Guest Blogger - Ruth Clark, RD, LD, MPH
As I help people change their eating style to healthier habits, we often have conversations about how to make food tastier. It’s difficult to make many foods tasty without using herbs and spices. They are a great way to add lots of flavor without adding calories, salt and fat. Many of these tasty, powerful gems are also antioxidants which reduce inflammation and help protect against chronic diseases like heart disease, cancer and diabetes.
What I have found is many people agree this is a good idea, but they feel clueless about how to start. I think it works to help people create a system to understand how spices and herbs work together. The inspiration for this system comes from popular cuisines. They provide a great example of how different herbs and spices work together.
Most kitchen spice drawers or cabinets contain cinnamon, dill, garlic, lemon, mint, nutmeg, olives, olive oil and oregano. Yes, I know, olives aren’t an herb, but they pack a ton of flavor. These herbs and flavorings are often used in Greek cuisine.
Let’s say you have a basic recipe for a grain salad that you would like to enhance. Using the flavors of Greek cuisine, you can add dill, garlic, lemon, and olives very easily and boost the flavor big time.
Herbs and spices by cuisine to boost flavor
Chinese cuisine includes anise seed, bean paste, chili oil, garlic, ginger, green onions, hot red peppers, sesame oil and seeds, soy sauce, and star anise.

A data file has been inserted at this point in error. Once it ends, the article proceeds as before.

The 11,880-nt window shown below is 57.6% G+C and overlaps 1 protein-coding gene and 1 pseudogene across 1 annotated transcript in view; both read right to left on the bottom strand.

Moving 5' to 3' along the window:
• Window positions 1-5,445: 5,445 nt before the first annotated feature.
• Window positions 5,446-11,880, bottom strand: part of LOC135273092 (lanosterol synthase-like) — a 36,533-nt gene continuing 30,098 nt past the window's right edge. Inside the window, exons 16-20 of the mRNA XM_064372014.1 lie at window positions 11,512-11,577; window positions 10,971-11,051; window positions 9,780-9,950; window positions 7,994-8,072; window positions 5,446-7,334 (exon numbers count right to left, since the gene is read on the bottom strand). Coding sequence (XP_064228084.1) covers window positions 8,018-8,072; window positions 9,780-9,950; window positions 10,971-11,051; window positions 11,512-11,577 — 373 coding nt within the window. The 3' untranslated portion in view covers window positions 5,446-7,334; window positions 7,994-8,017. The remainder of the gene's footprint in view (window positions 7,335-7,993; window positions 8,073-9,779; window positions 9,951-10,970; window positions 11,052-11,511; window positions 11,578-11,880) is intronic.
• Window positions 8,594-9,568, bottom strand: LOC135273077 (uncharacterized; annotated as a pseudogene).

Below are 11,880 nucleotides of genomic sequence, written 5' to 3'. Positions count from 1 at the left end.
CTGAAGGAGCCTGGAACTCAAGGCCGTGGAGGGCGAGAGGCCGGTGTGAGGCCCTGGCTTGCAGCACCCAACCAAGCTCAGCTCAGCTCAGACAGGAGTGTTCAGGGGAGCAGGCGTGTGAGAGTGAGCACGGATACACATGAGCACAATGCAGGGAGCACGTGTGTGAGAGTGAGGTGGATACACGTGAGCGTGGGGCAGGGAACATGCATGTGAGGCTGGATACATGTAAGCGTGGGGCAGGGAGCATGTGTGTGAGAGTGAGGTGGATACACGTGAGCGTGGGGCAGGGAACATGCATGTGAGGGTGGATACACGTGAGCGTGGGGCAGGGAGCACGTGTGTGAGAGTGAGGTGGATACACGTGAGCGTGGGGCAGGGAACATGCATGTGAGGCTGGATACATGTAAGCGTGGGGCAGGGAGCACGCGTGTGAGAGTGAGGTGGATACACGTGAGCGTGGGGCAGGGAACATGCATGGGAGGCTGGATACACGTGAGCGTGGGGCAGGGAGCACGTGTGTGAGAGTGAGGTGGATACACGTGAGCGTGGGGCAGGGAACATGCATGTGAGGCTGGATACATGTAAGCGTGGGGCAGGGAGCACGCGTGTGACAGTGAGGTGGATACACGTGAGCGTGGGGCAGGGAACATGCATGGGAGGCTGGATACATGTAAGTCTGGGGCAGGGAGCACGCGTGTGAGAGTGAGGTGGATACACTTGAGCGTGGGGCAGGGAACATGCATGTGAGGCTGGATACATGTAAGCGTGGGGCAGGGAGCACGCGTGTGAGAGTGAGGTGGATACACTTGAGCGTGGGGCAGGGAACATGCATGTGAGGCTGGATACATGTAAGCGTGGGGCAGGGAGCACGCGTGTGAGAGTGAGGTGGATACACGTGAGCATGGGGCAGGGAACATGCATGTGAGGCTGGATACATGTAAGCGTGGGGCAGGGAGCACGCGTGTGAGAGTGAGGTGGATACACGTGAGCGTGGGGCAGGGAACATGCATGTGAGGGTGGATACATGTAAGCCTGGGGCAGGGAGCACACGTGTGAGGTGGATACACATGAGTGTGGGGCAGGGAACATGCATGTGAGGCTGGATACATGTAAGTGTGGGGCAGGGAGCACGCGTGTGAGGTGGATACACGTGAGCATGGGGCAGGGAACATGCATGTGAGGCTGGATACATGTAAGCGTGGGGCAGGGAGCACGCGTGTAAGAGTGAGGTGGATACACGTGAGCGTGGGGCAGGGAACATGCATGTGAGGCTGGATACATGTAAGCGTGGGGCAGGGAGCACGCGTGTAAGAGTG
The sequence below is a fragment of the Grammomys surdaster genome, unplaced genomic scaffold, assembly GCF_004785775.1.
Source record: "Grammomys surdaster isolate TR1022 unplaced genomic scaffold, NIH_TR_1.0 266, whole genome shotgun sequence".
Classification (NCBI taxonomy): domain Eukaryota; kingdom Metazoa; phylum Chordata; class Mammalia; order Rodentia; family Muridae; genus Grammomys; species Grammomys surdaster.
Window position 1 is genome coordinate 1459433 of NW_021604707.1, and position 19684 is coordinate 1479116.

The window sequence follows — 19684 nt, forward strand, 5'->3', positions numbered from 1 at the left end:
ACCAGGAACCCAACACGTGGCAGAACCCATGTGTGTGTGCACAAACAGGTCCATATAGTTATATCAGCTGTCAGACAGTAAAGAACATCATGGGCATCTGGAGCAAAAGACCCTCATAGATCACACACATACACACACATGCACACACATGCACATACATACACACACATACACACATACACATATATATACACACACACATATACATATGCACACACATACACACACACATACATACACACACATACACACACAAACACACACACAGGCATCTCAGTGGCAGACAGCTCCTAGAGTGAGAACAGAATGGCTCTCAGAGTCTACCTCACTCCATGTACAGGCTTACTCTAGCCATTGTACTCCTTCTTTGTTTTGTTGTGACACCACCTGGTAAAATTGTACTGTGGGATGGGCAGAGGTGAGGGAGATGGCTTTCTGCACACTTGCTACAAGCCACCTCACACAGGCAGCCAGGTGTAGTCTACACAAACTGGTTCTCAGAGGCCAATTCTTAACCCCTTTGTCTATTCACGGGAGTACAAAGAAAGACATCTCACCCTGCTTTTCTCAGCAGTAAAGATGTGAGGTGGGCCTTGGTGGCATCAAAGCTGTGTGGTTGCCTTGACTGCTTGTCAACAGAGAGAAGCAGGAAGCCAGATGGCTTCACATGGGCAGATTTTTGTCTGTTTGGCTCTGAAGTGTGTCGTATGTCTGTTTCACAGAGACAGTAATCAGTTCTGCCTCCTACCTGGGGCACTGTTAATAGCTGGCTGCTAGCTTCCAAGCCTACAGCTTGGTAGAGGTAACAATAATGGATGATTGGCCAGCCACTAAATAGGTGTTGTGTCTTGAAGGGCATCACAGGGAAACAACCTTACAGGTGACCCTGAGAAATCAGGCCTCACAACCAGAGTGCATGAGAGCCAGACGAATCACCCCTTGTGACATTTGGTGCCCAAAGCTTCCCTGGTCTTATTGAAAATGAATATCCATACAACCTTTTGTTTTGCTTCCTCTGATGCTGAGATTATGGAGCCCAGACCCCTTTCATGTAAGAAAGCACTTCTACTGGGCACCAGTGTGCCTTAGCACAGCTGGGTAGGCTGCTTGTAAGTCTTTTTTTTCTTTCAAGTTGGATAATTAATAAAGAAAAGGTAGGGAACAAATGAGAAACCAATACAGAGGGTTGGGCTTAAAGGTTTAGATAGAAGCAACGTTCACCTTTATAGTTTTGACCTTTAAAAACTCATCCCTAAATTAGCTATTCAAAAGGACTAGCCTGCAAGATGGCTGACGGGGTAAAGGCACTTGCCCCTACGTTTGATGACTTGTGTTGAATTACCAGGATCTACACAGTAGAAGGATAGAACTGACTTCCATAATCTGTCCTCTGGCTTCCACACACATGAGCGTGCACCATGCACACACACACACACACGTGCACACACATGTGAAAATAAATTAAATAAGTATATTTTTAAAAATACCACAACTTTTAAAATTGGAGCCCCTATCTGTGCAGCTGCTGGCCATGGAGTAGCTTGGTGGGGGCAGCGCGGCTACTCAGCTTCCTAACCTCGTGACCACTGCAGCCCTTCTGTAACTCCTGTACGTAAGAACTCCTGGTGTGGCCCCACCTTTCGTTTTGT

Let’s say you got a good deal on some Bok choy at the supermarket. So, now what do you do? It’s often used in Chinese cuisine, so you could sauté up some garlic, ginger and green onions, add the Bok choy, cook to desired crunch and finish this dish with soy sauce, sesame seeds and drizzle of sesame oil. Delicious!
French cuisine includes bay leaves, black pepper, chervil, chives, fines herbs, garlic, marjoram, nutmeg, onions, parsley, pink and green peppercorns, rosemary, shallots, tarragon, and thyme.
I use these French herbs and spices all the time. A favorite is Roasted Winter Vegetables which includes black pepper, garlic, onions, parsley, rosemary, shallots and thyme. Just chop up carrots, parsnips, Brussels sprouts. Add some avocado oil along with the herbs and cook at around 400 degrees for 25 to 30 min.
You can see where I am going with this. Just get more creative in the kitchen. Using herbs and spices by cuisine can help you create more flair in the kitchen.
Indian cuisine includes anise seed, black and red pepper, cardamom, chilis, cilantro, cinnamon, cloves, coriander, cumin, curry powder, fenugreek, garlic, ginger, mace, mint, mustard seeds, nutmeg, saffron, sesame seeds, turmeric, and yogurt.
Italian cuisine includes anchovies, basil, bay leaves, fennel seeds, garlic, marjoram, onions, oregano, parsley, pine nuts, red pepper, and rosemary.
Spanish cuisine includes almonds, bell pepper, cumin, garlic, olives, onions, paprika, parsley and saffron.
Southwest or Mexican cuisine uses cumin, garlic, onion, coriander (or cilantro), chili powder, paprika, black pepper, lime juice, chipotle, clove, and cinnamon.
The spices and herbs you keep in your pantry will depend on your taste preferences, as well as your comfort level with using them. Start with what you have and build your spice cabinet over time.
Ruth Clark is a Registered Dietitian Nutritionist with a master’s in Public Health and over 35 years of experience. She lives in Sharon with an office in Peterborough and sees clients in Keene (Jeni’s Skin Care). Ruth specializes in mid-life women who are struggling with weight, mood and fatigue to regain their energy and vitality. You can reach her at RuthRD@SmartNutritionLLC.com.
Melissa Mustapha Herbalist/Manager at Maggie's Market